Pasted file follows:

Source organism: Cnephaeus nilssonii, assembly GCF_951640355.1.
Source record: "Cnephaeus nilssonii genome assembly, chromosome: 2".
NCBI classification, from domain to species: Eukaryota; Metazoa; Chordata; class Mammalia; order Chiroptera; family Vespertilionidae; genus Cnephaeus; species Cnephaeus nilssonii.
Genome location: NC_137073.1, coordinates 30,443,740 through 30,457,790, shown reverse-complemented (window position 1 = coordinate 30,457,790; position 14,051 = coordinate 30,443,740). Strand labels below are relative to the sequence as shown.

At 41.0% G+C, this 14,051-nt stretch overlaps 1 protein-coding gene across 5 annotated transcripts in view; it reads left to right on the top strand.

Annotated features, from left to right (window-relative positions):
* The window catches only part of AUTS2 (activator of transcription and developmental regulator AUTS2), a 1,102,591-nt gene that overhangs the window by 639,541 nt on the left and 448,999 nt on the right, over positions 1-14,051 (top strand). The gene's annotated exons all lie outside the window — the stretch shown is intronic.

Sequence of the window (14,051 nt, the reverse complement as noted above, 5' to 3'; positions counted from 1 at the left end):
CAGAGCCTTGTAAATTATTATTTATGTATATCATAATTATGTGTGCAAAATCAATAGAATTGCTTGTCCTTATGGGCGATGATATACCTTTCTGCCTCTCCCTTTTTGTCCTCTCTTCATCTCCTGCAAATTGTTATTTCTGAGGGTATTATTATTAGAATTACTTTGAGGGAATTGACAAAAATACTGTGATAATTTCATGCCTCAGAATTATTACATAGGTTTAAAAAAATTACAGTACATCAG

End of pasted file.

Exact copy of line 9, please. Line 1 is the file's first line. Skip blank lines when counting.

CAGAGCCTTGTAAATTATTATTTATGTATATCATAATTATGTGTGCAAAATCAATAGAATTGCTTGTCCTTATGGGCGATGATATACCTTTCTGCCTCTCCCTTTTTGTCCTCTCTTCATCTCCTGCAAATTGTTATTTCTGAGGGTATTATTATTAGAATTACTTTGAGGGAATTGACAAAAATACTGTGATAATTTCATGCCTCAGAATTATTACATAGGTTTAAAAAAATTACAGTACATCAG